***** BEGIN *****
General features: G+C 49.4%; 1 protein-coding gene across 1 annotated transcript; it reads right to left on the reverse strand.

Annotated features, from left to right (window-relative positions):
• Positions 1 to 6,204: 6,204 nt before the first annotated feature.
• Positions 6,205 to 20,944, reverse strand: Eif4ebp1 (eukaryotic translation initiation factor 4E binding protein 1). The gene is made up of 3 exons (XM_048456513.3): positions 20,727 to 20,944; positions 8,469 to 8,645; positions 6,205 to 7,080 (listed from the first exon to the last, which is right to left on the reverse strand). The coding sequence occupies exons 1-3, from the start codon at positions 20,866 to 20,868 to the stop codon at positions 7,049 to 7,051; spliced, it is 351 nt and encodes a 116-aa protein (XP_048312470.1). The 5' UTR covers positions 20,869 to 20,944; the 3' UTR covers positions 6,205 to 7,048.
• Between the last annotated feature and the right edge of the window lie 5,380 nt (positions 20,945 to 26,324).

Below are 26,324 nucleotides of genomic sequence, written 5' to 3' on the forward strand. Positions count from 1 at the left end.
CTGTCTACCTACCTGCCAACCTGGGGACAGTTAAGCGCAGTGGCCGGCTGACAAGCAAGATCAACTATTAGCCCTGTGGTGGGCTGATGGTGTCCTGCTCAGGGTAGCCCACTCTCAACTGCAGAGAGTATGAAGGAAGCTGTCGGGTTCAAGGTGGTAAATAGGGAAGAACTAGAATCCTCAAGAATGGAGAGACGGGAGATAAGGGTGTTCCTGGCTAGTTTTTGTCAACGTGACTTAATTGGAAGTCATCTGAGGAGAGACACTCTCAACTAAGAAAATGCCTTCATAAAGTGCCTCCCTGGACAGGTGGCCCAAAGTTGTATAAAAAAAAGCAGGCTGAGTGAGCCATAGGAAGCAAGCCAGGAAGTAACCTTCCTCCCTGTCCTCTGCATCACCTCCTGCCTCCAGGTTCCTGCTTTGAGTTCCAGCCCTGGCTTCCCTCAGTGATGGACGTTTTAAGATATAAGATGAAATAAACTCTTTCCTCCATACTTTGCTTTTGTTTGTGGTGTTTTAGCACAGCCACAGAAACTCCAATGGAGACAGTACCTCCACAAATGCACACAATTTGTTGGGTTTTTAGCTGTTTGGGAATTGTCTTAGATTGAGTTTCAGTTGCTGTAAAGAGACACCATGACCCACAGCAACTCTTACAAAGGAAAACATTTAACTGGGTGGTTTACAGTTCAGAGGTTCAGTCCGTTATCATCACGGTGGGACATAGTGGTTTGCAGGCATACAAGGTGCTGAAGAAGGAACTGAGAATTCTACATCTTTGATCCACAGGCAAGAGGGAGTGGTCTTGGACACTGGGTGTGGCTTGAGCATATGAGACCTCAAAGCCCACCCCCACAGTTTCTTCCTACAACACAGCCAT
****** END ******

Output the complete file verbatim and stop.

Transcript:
General features: G+C 49.4%; 1 protein-coding gene across 1 annotated transcript; it reads right to left on the reverse strand.

Annotated features, from left to right (window-relative positions):
• Positions 1 to 6,204: 6,204 nt before the first annotated feature.
• Positions 6,205 to 20,944, reverse strand: Eif4ebp1 (eukaryotic translation initiation factor 4E binding protein 1). The gene is made up of 3 exons (XM_048456513.3): positions 20,727 to 20,944; positions 8,469 to 8,645; positions 6,205 to 7,080 (listed from the first exon to the last, which is right to left on the reverse strand). The coding sequence occupies exons 1-3, from the start codon at positions 20,866 to 20,868 to the stop codon at positions 7,049 to 7,051; spliced, it is 351 nt and encodes a 116-aa protein (XP_048312470.1). The 5' UTR covers positions 20,869 to 20,944; the 3' UTR covers positions 6,205 to 7,048.
• Between the last annotated feature and the right edge of the window lie 5,380 nt (positions 20,945 to 26,324).

Below are 26,324 nucleotides of genomic sequence, written 5' to 3' on the forward strand. Positions count from 1 at the left end.
CTGTCTACCTACCTGCCAACCTGGGGACAGTTAAGCGCAGTGGCCGGCTGACAAGCAAGATCAACTATTAGCCCTGTGGTGGGCTGATGGTGTCCTGCTCAGGGTAGCCCACTCTCAACTGCAGAGAGTATGAAGGAAGCTGTCGGGTTCAAGGTGGTAAATAGGGAAGAACTAGAATCCTCAAGAATGGAGAGACGGGAGATAAGGGTGTTCCTGGCTAGTTTTTGTCAACGTGACTTAATTGGAAGTCATCTGAGGAGAGACACTCTCAACTAAGAAAATGCCTTCATAAAGTGCCTCCCTGGACAGGTGGCCCAAAGTTGTATAAAAAAAAGCAGGCTGAGTGAGCCATAGGAAGCAAGCCAGGAAGTAACCTTCCTCCCTGTCCTCTGCATCACCTCCTGCCTCCAGGTTCCTGCTTTGAGTTCCAGCCCTGGCTTCCCTCAGTGATGGACGTTTTAAGATATAAGATGAAATAAACTCTTTCCTCCATACTTTGCTTTTGTTTGTGGTGTTTTAGCACAGCCACAGAAACTCCAATGGAGACAGTACCTCCACAAATGCACACAATTTGTTGGGTTTTTAGCTGTTTGGGAATTGTCTTAGATTGAGTTTCAGTTGCTGTAAAGAGACACCATGACCCACAGCAACTCTTACAAAGGAAAACATTTAACTGGGTGGTTTACAGTTCAGAGGTTCAGTCCGTTATCATCACGGTGGGACATAGTGGTTTGCAGGCATACAAGGTGCTGAAGAAGGAACTGAGAATTCTACATCTTTGATCCACAGGCAAGAGGGAGTGGTCTTGGACACTGGGTGTGGCTTGAGCATATGAGACCTCAAAGCCCACCCCCACAGTTTCTTCCTACAACACAGCCAT